There is nothing to show that the Legislature intended that the provisions of that section should be applied by analogy wherever a compromise is entered into, which is to be recorded by the Court and to form the basis of a consent decree. As Mr. Justice West observed in Gangadhar Sdkharam v. Mahadu Santaji [1883] 8 Bom. 20, it is a general principle 'that exceptional provision are not to receive a development to all their logical consequences contrary to the general principles of the law.' Here we are asked to extend by analogy the provisions of a specific section contrary to the general principles expressed in Order 23, Rule 3. A compromise which is made by parties who are sui juris should be given effect to. We do not think that there is anything unlawful in the compromise or contrary to public policy.

2. I think that the principle expressed by West, J., applies in the present case, and the Court will not be justified in saying that because a warrant under Section 386, Sub-section (3), is to be deemed a decree, therefore, the exceptional provisions of Section 22 of the Dekkhan Agriculturists' Relief Act must be held applicable to such a warrant. I may also refer to a case which, came before me as Judicial Commissioner in Sind. It was one in which an award had been passed in favour of persons who sought to have the immovable property of the debtors sold in execution of the award. The debtors raised the objection that they were agriculturists and that the immovable property was exempt from attachment and sale under Section 22 of the. Dekkhan Agriculturists' Relief Act. I held that an application to execute an award could not be deemed to be an application in execution of an order under Section 22 of the Dekkhan Agriculturists' Relief Act. I considered that when Section 22 spoke of 'an order' the words must be read with the preceding words 'in execution of'; and, so read, they must be limited to an order capable of execution in the ordinary way. And, accordingly, I thought that an application to execute the award could not be deemed to be an application in execution of an order' within the meaning of Section 22 of the Dekkhan Agriculturists' Relief Act : Udhowdas v. Ukamal [1920] 14 Sind L.R. 217. I think, therefore, that the warrant in this case is executable by attachment and sale of the immovable property in question, in spite of the fact that Mahadu, who was fined, is an agriculturist.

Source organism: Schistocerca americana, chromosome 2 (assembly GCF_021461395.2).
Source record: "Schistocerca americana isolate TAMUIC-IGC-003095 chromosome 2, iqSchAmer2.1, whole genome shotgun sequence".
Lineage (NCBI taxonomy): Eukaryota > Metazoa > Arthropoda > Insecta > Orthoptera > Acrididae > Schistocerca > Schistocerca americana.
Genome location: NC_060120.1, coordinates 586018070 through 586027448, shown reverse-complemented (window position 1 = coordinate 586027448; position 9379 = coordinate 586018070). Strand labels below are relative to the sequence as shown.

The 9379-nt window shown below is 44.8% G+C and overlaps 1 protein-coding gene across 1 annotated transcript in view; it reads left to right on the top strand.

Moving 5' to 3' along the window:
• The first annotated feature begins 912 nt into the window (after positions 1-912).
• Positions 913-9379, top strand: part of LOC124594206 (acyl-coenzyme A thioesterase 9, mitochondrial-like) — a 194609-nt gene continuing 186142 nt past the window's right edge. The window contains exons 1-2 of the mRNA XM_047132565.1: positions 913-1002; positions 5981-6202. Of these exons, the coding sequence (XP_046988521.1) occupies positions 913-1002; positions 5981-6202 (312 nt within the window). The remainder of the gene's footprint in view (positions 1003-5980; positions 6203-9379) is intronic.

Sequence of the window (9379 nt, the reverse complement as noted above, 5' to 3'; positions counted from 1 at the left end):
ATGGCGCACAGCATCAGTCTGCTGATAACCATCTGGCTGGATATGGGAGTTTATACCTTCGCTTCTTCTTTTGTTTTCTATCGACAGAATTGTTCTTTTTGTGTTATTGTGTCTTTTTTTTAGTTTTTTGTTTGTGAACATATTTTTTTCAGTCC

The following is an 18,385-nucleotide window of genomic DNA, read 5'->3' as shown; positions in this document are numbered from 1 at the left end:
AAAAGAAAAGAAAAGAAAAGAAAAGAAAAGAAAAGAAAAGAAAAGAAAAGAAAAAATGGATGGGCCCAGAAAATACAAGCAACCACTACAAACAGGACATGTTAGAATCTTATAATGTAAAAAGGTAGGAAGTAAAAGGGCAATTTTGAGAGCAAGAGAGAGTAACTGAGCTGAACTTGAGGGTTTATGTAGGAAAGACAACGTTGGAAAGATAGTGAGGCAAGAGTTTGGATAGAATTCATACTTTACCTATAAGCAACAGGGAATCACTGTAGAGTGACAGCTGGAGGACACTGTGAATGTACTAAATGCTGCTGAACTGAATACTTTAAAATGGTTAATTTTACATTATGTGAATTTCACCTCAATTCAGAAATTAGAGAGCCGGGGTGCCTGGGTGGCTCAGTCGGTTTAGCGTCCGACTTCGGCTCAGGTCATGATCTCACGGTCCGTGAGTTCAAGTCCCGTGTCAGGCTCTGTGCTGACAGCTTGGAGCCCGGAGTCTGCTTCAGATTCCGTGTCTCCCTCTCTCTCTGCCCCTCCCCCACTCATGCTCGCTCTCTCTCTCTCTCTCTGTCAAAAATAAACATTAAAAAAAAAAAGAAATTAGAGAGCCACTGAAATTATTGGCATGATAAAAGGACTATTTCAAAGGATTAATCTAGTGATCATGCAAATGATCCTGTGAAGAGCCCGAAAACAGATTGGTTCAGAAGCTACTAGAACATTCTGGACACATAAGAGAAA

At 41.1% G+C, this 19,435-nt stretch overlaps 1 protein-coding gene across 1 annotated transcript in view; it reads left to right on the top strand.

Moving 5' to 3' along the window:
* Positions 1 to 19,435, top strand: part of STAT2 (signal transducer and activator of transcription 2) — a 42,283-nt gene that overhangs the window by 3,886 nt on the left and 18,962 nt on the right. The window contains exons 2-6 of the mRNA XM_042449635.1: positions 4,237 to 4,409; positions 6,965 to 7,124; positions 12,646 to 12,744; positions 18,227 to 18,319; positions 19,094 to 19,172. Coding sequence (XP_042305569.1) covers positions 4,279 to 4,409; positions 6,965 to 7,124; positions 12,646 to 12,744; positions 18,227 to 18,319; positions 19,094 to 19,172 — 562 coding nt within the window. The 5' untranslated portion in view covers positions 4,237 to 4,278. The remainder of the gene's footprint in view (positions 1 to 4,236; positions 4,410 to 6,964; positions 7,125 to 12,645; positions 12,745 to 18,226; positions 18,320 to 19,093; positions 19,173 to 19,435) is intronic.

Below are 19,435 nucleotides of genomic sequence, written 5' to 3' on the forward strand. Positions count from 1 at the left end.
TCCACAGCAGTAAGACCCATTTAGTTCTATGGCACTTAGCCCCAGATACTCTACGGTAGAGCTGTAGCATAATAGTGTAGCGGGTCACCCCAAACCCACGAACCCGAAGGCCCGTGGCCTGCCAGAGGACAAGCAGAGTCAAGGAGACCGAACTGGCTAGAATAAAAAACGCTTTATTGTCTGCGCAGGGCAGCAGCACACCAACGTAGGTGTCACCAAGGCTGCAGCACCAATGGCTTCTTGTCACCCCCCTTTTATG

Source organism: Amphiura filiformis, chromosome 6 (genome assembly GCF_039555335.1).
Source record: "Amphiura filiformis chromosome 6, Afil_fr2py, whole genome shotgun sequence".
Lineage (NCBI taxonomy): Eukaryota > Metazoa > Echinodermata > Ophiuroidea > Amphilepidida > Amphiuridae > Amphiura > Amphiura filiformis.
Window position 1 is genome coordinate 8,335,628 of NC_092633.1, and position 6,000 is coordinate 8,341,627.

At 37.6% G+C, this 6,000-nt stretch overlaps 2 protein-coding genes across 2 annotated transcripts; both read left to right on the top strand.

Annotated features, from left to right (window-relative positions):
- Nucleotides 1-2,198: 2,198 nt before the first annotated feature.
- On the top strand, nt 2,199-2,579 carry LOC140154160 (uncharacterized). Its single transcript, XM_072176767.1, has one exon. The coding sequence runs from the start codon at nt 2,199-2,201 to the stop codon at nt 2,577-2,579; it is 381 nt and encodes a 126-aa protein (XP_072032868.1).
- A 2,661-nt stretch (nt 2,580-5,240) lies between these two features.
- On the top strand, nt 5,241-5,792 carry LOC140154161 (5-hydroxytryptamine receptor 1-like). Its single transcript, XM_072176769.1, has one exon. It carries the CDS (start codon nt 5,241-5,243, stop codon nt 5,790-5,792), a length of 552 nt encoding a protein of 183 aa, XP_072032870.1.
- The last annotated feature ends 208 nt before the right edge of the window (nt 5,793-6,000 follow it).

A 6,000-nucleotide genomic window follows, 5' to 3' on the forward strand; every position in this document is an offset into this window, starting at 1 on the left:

Madgavkar, J.

3. I agree. The answer to the reference is, in my opinion, in the affirmative, as the immovable property can be attached. The warrant of fine of a criminal Court, issued under Section 386(3), Criminal Procedure Code, when sent to the Collector, is to be deemed to be a decree, and the Collector to be deemed to be the decree-bolder for the purpose of execution under the Code of Civil Procedure. It does not, therefore, follow that a warrant is a decree or an order within the meaning of Section 22 of the Dekkhan Agriculturists' Relief Act. Section 386(3) merely provides a means for execution of a warrant of fine through a civil Court. It remains as a warrant of a criminal Court and does not become a decree of the civil Court to which the Dekkhan Agriculturists' Relief Act in general, or Section 22 in particular, would apply. The answer to the reference should, therefore, be in the affirmative. Reference answered in the affirmative.